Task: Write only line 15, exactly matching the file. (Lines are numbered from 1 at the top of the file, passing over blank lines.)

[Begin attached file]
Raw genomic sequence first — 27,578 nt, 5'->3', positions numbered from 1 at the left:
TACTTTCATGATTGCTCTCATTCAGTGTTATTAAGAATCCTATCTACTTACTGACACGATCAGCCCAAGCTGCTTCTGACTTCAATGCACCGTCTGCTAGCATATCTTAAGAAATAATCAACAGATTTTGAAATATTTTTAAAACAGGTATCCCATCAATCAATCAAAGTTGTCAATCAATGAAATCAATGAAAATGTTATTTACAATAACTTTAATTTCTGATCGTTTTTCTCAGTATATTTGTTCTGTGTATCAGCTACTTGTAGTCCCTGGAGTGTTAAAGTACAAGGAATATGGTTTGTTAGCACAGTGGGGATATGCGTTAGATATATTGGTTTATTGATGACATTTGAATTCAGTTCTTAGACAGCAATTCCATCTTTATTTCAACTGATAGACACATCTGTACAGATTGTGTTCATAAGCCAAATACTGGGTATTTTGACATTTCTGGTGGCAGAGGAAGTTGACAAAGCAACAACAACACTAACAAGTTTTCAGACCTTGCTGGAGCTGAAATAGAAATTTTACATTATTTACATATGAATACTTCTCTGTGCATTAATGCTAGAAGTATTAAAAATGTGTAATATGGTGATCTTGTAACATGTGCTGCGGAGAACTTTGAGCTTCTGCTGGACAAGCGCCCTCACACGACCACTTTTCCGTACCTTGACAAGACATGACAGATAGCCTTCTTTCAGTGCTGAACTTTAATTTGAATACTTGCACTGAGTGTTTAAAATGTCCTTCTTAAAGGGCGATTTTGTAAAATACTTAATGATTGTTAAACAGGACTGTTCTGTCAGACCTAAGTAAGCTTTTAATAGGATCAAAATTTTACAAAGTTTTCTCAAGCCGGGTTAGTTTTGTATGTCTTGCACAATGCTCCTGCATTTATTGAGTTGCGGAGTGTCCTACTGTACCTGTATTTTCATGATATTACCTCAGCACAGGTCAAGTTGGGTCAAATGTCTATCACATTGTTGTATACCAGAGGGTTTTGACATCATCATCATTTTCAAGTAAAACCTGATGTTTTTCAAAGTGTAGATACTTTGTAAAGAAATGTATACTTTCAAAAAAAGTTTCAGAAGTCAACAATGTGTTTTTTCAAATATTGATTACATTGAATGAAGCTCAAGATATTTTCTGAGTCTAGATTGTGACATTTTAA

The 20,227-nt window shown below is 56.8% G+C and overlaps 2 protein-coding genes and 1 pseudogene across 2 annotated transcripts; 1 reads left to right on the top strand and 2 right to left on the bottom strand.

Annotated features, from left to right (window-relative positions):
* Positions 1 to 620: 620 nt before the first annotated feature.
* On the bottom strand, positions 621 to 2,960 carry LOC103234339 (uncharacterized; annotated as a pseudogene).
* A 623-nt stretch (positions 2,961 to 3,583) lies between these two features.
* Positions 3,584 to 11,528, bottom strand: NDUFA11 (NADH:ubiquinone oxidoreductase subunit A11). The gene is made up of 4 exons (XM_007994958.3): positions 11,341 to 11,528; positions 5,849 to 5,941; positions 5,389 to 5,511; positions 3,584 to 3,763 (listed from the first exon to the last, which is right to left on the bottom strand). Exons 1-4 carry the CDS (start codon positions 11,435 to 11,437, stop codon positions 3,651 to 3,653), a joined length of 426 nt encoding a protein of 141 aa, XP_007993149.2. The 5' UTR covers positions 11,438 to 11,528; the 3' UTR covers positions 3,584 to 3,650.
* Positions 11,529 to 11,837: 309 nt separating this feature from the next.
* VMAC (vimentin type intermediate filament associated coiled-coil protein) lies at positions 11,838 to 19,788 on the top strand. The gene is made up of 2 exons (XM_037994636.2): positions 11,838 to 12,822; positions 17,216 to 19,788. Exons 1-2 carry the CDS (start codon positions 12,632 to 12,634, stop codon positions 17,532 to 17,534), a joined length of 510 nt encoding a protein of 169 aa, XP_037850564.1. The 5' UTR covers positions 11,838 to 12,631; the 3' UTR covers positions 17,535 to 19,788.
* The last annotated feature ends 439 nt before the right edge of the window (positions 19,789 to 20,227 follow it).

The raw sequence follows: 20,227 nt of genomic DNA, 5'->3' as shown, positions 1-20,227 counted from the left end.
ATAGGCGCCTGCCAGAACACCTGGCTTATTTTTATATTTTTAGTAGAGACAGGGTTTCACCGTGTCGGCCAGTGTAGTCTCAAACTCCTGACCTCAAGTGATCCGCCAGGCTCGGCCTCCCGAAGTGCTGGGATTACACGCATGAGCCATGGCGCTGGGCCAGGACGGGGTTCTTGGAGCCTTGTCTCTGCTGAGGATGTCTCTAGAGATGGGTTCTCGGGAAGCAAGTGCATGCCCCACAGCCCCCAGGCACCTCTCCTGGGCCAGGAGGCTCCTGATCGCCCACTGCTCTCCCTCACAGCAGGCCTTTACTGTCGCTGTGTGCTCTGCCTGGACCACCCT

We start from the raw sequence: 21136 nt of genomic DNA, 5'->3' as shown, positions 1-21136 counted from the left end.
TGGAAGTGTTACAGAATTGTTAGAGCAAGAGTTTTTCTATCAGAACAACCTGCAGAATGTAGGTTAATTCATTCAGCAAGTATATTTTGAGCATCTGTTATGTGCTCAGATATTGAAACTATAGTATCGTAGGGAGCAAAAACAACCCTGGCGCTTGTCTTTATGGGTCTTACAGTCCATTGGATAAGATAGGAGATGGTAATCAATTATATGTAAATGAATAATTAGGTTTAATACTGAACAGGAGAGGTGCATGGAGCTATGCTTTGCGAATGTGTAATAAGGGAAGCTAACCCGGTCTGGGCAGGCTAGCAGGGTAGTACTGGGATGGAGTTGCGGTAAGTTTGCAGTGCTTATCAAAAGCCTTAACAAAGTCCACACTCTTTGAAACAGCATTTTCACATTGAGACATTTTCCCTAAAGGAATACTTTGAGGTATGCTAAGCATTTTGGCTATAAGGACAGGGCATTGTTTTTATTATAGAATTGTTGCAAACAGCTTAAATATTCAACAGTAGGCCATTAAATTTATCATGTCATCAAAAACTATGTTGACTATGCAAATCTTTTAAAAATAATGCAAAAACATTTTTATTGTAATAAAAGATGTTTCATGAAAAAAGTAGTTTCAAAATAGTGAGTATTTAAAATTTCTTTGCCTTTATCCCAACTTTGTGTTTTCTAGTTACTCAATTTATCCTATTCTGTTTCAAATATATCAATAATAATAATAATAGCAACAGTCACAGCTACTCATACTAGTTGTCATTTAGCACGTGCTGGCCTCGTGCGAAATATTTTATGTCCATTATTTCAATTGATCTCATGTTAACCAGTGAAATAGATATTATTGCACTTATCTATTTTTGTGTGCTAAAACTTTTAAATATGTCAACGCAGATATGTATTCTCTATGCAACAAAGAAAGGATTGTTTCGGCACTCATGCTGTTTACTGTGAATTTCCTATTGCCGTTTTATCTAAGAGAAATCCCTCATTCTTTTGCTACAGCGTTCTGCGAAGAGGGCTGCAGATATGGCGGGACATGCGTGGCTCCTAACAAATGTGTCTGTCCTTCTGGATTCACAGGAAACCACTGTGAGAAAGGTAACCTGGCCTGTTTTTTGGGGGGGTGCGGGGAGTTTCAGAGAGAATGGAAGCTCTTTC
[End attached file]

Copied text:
TGGAAGTGTTACAGAATTGTTAGAGCAAGAGTTTTTCTATCAGAACAACCTGCAGAATGTAGGTTAATTCATTCAGCAAGTATATTTTGAGCATCTGTTATGTGCTCAGATATTGAAACTATAGTATCGTAGGGAGCAAAAACAACCCTGGCGCTTGTCTTTATGGGTCTTACAGTCCATTGGATAAGATAGGAGATGGTAATCAATTATATGTAAATGAATAATTAGGTTTAATACTGAACAGGAGAGGTGCATGGAGCTATGCTTTGCGAATGTGTAATAAGGGAAGCTAACCCGGTCTGGGCAGGCTAGCAGGGTAGTACTGGGATGGAGTTGCGGTAAGTTTGCAGTGCTTATCAAAAGCCTTAACAAAGTCCACACTCTTTGAAACAGCATTTTCACATTGAGACATTTTCCCTAAAGGAATACTTTGAGGTATGCTAAGCATTTTGGCTATAAGGACAGGGCATTGTTTTTATTATAGAATTGTTGCAAACAGCTTAAATATTCAACAGTAGGCCATTAAATTTATCATGTCATCAAAAACTATGTTGACTATGCAAATCTTTTAAAAATAATGCAAAAACATTTTTATTGTAATAAAAGATGTTTCATGAAAAAAGTAGTTTCAAAATAGTGAGTATTTAAAATTTCTTTGCCTTTATCCCAACTTTGTGTTTTCTAGTTACTCAATTTATCCTATTCTGTTTCAAATATATCAATAATAATAATAATAGCAACAGTCACAGCTACTCATACTAGTTGTCATTTAGCACGTGCTGGCCTCGTGCGAAATATTTTATGTCCATTATTTCAATTGATCTCATGTTAACCAGTGAAATAGATATTATTGCACTTATCTATTTTTGTGTGCTAAAACTTTTAAATATGTCAACGCAGATATGTATTCTCTATGCAACAAAGAAAGGATTGTTTCGGCACTCATGCTGTTTACTGTGAATTTCCTATTGCCGTTTTATCTAAGAGAAATCCCTCATTCTTTTGCTACAGCGTTCTGCGAAGAGGGCTGCAGATATGGCGGGACATGCGTGGCTCCTAACAAATGTGTCTGTCCTTCTGGATTCACAGGAAACCACTGTGAGAAAGGTAACCTGGCCTGTTTTTTGGGGGGGTGCGGGGAGTTTCAGAGAGAATGGAAGCTCTTTC